Back to: Your Money Matters
January 06, 2015 07:56 AM

Tuesday Morning Business Brief

International stock markets sank today for a second day as slumping oil prices and concern Greece might leave the European currency union fueled unease about the global growth outlook. Futures point to more declines on Wall Street. The dollar declined against the yen and the euro. Benchmark crude oil fell below $50 a barrel.

  • WASHINGTON (AP) - Today's economic reports offer snapshots of the service and manufacturing sectors across the U.S. The Commerce Department reports on November factory orders. Orders slipped the previous three months, however economists have been saying the weakness is likely temporary. Also this morning, the Institute for Supply Management is out with its service sector index for December.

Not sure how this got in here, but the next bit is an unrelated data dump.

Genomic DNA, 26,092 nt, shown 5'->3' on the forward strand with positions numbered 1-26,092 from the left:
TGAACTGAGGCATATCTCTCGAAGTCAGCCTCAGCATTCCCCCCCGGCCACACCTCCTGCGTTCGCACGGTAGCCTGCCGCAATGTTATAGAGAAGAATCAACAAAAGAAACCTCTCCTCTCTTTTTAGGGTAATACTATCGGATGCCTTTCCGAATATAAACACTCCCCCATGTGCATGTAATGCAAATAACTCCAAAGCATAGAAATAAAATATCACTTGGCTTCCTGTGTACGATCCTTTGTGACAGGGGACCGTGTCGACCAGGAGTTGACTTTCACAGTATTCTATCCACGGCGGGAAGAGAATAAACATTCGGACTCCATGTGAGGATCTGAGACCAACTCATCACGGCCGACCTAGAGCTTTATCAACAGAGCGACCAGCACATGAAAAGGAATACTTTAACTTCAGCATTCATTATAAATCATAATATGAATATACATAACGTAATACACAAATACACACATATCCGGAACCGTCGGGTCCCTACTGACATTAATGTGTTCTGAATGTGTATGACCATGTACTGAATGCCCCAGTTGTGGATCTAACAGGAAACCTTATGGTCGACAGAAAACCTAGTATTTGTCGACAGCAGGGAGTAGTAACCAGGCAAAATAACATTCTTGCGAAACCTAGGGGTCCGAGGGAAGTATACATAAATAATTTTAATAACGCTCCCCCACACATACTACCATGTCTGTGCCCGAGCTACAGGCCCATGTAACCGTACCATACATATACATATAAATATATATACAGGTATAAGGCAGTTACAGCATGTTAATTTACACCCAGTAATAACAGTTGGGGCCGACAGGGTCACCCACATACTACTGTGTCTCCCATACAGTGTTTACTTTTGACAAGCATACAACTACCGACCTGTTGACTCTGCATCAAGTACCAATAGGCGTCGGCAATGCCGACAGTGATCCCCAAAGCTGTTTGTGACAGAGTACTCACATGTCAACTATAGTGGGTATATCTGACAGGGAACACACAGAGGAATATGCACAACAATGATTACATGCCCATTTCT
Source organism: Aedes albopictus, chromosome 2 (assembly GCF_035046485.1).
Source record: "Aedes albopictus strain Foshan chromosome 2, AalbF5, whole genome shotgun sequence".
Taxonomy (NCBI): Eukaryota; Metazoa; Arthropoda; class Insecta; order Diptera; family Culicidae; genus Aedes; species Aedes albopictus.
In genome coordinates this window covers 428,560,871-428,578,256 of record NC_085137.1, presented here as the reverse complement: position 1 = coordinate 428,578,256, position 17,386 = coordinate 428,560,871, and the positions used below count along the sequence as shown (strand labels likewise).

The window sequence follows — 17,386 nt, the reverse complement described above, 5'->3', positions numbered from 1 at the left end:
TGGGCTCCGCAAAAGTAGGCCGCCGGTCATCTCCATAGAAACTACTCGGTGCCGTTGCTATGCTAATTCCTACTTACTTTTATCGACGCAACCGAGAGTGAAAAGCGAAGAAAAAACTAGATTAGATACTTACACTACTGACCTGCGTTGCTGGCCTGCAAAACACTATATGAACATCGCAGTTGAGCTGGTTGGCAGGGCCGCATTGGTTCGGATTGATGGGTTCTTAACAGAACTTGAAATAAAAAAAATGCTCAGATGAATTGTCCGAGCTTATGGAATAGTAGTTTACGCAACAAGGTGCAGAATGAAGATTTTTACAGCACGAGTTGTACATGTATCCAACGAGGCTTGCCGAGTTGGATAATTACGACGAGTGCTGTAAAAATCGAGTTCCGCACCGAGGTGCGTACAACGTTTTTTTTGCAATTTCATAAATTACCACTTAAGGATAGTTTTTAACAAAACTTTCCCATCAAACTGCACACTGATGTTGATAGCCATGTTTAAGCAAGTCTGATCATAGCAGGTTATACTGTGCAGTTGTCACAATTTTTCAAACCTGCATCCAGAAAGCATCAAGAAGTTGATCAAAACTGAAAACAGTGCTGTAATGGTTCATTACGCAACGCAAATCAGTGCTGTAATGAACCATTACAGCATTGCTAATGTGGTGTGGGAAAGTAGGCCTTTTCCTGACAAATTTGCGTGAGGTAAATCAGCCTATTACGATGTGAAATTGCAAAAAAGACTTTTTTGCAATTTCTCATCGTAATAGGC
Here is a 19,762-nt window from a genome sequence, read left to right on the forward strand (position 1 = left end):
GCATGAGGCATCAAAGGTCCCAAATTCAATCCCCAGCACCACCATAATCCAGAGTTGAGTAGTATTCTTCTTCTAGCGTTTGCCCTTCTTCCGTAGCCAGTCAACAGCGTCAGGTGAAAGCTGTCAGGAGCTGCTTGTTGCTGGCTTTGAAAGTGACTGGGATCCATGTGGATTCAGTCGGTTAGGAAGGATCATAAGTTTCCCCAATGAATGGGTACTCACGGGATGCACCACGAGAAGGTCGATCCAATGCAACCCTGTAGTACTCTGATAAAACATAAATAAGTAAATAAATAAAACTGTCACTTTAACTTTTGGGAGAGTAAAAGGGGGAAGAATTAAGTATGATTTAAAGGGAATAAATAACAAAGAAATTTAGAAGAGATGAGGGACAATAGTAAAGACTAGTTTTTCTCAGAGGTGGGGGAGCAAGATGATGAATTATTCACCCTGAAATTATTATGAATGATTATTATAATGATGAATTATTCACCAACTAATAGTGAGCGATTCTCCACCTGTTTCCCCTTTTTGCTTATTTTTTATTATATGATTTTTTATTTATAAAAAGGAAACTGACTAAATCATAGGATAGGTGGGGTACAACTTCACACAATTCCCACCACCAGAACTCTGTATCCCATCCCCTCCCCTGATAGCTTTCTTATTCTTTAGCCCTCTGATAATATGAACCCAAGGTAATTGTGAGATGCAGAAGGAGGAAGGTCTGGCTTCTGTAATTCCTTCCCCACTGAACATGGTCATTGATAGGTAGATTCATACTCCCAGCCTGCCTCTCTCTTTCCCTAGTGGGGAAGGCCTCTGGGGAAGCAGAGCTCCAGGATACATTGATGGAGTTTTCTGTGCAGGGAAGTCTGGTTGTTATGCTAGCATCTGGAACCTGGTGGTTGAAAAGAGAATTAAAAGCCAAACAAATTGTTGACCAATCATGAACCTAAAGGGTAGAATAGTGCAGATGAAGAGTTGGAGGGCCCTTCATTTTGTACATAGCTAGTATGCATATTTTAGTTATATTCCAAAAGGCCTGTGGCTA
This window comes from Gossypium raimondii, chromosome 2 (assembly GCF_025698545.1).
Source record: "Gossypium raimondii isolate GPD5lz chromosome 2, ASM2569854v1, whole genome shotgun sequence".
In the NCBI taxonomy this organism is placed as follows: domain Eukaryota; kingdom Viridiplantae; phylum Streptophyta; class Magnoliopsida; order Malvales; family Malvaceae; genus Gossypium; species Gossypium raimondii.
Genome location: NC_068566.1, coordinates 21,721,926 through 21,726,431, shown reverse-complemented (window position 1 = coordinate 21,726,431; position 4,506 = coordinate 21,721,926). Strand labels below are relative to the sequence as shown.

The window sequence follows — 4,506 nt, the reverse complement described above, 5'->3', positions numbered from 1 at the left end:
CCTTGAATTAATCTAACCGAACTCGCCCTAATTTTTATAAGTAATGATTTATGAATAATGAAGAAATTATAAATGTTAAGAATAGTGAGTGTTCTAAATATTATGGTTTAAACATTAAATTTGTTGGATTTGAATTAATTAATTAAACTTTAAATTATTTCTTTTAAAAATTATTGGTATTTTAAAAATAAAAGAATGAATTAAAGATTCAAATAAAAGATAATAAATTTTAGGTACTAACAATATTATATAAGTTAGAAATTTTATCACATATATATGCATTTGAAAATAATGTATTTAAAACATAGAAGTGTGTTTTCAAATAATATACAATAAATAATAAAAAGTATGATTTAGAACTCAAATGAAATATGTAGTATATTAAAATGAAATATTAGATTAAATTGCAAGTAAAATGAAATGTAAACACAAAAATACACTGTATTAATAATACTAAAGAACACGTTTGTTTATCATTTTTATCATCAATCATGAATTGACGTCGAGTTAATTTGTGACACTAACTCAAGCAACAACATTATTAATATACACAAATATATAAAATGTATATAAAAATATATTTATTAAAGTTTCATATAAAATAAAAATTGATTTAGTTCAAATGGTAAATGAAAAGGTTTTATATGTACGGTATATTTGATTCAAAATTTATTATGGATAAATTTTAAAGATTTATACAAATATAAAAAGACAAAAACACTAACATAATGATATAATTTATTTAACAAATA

• LOS ANGELES (AP) - The port slowdown on the West Coast as dockworkers and their employers tread water in contract negotiations could get a boost now that a federal mediator is getting involved. Each side blames the other for the slow movement of billions of dollars of cargo. While there may not be an immediate return to normalcy, a mediator has proven pivotal in past contract disputes.
  • SEOUL, South Korea (AP) - Hyundai Motor Group, the world's fifth-largest automaker, says it plans to spend 81 trillion won ($73.7 billion) over the next four years on factories, research and a new headquarters. The announcement comes after Hyundai Motor Co. last week forecast the slowest annual sales growth in more than a decade. The South Korean government has pressured businesses to stop hoarding cash reserves and instead invest and hire more.
  • FRESNO, Calif. (AP) - California's high-speed rail project reaches a milestone Tuesday as officials mark the start of work on the nation's first bullet train, which is designed to whisk travelers at 200 mph between Los Angeles and San Francisco in less than three hours. The ceremony in Fresno comes amid challenges from Central Valley farmers and communities in the train's path who have sued to block it and from Republican members of Congress who vow to cut funding for the $68 billion project.
  • Business
  • General